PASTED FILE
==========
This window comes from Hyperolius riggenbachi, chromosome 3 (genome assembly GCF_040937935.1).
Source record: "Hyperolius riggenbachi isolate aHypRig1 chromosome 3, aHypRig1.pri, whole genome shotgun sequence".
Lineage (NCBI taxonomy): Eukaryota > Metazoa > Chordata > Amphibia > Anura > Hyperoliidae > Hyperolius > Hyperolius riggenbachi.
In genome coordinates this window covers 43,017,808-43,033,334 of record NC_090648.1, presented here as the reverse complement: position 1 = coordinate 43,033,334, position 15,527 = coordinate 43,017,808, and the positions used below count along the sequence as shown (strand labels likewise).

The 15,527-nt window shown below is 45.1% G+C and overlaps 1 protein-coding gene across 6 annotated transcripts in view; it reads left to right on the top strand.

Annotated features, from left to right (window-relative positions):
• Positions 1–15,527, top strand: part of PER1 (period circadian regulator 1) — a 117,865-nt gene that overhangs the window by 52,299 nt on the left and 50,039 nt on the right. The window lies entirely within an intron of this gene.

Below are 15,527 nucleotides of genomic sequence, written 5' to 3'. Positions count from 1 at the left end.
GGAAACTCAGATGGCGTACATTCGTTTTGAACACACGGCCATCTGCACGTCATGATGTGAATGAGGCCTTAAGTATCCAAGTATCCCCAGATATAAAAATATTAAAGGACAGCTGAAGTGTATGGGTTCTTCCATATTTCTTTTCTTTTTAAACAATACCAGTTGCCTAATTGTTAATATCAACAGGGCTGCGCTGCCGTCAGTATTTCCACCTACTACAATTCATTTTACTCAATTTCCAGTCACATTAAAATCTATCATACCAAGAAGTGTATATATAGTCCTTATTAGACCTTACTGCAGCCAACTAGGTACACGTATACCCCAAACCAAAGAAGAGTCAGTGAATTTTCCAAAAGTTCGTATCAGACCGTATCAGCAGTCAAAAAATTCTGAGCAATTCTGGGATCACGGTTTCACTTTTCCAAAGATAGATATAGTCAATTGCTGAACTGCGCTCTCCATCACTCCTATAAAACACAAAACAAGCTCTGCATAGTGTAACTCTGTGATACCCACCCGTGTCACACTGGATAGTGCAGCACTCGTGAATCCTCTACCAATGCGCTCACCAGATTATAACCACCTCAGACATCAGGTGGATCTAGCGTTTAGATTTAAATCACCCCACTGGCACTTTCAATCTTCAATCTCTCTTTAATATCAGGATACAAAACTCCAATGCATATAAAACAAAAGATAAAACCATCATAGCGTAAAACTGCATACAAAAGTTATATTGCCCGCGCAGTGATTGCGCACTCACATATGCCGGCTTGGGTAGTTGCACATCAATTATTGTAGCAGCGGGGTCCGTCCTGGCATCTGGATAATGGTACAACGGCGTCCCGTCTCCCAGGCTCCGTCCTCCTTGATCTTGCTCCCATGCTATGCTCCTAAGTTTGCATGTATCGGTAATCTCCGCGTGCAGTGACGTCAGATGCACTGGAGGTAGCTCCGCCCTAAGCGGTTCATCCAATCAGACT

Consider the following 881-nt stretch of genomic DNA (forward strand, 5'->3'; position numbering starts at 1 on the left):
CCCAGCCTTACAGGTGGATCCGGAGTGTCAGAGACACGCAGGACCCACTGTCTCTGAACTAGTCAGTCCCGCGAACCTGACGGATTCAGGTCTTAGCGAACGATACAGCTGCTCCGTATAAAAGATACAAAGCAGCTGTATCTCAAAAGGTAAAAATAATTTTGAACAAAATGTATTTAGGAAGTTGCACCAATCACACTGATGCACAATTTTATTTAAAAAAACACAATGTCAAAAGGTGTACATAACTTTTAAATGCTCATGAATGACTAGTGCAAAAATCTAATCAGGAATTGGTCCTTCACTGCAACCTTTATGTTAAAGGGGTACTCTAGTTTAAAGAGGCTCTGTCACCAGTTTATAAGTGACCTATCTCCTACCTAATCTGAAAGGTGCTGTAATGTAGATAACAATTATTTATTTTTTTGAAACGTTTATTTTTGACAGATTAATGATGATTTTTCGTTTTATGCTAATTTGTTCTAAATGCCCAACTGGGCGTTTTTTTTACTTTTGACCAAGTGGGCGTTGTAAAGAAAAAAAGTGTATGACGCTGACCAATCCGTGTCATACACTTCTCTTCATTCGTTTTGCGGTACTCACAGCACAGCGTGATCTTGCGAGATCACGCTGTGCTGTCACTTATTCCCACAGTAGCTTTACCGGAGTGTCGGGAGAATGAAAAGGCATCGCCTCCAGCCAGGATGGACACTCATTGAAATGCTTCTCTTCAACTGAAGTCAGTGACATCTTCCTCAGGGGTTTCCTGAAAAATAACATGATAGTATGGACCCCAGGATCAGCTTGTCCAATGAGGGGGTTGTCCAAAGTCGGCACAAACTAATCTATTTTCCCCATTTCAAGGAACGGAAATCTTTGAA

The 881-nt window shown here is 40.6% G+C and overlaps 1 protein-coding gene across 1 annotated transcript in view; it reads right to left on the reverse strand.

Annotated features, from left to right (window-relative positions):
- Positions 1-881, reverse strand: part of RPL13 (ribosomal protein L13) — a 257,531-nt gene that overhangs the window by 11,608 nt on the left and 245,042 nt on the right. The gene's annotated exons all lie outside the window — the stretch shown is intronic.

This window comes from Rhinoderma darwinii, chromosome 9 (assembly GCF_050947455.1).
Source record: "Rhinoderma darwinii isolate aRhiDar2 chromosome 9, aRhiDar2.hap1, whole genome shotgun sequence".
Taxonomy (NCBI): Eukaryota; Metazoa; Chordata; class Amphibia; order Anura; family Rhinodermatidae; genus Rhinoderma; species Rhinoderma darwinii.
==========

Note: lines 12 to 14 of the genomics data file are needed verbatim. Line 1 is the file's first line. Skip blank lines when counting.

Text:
The 881-nt window shown here is 40.6% G+C and overlaps 1 protein-coding gene across 1 annotated transcript in view; it reads right to left on the reverse strand.

Annotated features, from left to right (window-relative positions):
- Positions 1-881, reverse strand: part of RPL13 (ribosomal protein L13) — a 257,531-nt gene that overhangs the window by 11,608 nt on the left and 245,042 nt on the right. The gene's annotated exons all lie outside the window — the stretch shown is intronic.